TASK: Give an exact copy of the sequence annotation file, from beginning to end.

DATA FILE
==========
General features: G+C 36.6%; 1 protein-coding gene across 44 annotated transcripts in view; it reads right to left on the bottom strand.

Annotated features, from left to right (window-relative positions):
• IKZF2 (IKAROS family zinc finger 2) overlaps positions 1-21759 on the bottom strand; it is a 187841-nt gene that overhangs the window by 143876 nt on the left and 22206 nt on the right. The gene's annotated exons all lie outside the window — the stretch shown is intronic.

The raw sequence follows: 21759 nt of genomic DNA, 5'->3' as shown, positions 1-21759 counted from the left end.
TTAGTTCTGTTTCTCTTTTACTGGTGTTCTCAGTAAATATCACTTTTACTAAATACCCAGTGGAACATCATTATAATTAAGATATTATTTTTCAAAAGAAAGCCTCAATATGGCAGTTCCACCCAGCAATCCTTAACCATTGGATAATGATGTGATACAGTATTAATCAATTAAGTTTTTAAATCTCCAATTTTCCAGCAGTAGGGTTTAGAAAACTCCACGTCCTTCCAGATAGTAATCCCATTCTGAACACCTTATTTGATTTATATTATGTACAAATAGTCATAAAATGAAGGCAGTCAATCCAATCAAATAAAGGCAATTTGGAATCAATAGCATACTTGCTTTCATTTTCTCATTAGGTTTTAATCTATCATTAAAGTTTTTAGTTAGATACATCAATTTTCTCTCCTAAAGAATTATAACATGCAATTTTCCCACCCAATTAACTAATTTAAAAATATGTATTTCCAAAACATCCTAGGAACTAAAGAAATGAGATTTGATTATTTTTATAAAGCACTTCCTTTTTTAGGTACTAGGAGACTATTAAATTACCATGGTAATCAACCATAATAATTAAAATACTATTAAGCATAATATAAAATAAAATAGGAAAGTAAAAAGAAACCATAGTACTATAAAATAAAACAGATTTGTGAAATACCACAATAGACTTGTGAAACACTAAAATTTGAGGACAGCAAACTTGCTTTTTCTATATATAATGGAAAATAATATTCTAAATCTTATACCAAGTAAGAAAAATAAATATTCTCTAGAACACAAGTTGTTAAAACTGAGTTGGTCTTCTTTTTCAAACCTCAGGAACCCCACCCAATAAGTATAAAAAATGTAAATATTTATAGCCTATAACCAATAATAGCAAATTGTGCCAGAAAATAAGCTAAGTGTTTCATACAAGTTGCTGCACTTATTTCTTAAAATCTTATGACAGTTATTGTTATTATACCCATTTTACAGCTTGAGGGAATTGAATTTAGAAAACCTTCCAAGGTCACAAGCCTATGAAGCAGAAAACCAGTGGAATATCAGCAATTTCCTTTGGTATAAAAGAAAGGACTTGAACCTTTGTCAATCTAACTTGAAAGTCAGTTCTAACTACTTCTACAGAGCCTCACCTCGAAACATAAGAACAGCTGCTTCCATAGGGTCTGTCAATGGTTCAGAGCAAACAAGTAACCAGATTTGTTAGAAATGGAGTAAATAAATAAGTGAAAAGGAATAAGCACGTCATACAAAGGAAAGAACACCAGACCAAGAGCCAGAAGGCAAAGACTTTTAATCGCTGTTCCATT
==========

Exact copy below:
General features: G+C 36.6%; 1 protein-coding gene across 44 annotated transcripts in view; it reads right to left on the bottom strand.

Annotated features, from left to right (window-relative positions):
• IKZF2 (IKAROS family zinc finger 2) overlaps positions 1-21759 on the bottom strand; it is a 187841-nt gene that overhangs the window by 143876 nt on the left and 22206 nt on the right. The gene's annotated exons all lie outside the window — the stretch shown is intronic.

The raw sequence follows: 21759 nt of genomic DNA, 5'->3' as shown, positions 1-21759 counted from the left end.
TTAGTTCTGTTTCTCTTTTACTGGTGTTCTCAGTAAATATCACTTTTACTAAATACCCAGTGGAACATCATTATAATTAAGATATTATTTTTCAAAAGAAAGCCTCAATATGGCAGTTCCACCCAGCAATCCTTAACCATTGGATAATGATGTGATACAGTATTAATCAATTAAGTTTTTAAATCTCCAATTTTCCAGCAGTAGGGTTTAGAAAACTCCACGTCCTTCCAGATAGTAATCCCATTCTGAACACCTTATTTGATTTATATTATGTACAAATAGTCATAAAATGAAGGCAGTCAATCCAATCAAATAAAGGCAATTTGGAATCAATAGCATACTTGCTTTCATTTTCTCATTAGGTTTTAATCTATCATTAAAGTTTTTAGTTAGATACATCAATTTTCTCTCCTAAAGAATTATAACATGCAATTTTCCCACCCAATTAACTAATTTAAAAATATGTATTTCCAAAACATCCTAGGAACTAAAGAAATGAGATTTGATTATTTTTATAAAGCACTTCCTTTTTTAGGTACTAGGAGACTATTAAATTACCATGGTAATCAACCATAATAATTAAAATACTATTAAGCATAATATAAAATAAAATAGGAAAGTAAAAAGAAACCATAGTACTATAAAATAAAACAGATTTGTGAAATACCACAATAGACTTGTGAAACACTAAAATTTGAGGACAGCAAACTTGCTTTTTCTATATATAATGGAAAATAATATTCTAAATCTTATACCAAGTAAGAAAAATAAATATTCTCTAGAACACAAGTTGTTAAAACTGAGTTGGTCTTCTTTTTCAAACCTCAGGAACCCCACCCAATAAGTATAAAAAATGTAAATATTTATAGCCTATAACCAATAATAGCAAATTGTGCCAGAAAATAAGCTAAGTGTTTCATACAAGTTGCTGCACTTATTTCTTAAAATCTTATGACAGTTATTGTTATTATACCCATTTTACAGCTTGAGGGAATTGAATTTAGAAAACCTTCCAAGGTCACAAGCCTATGAAGCAGAAAACCAGTGGAATATCAGCAATTTCCTTTGGTATAAAAGAAAGGACTTGAACCTTTGTCAATCTAACTTGAAAGTCAGTTCTAACTACTTCTACAGAGCCTCACCTCGAAACATAAGAACAGCTGCTTCCATAGGGTCTGTCAATGGTTCAGAGCAAACAAGTAACCAGATTTGTTAGAAATGGAGTAAATAAATAAGTGAAAAGGAATAAGCACGTCATACAAAGGAAAGAACACCAGACCAAGAGCCAGAAGGCAAAGACTTTTAATCGCTGTTCCATT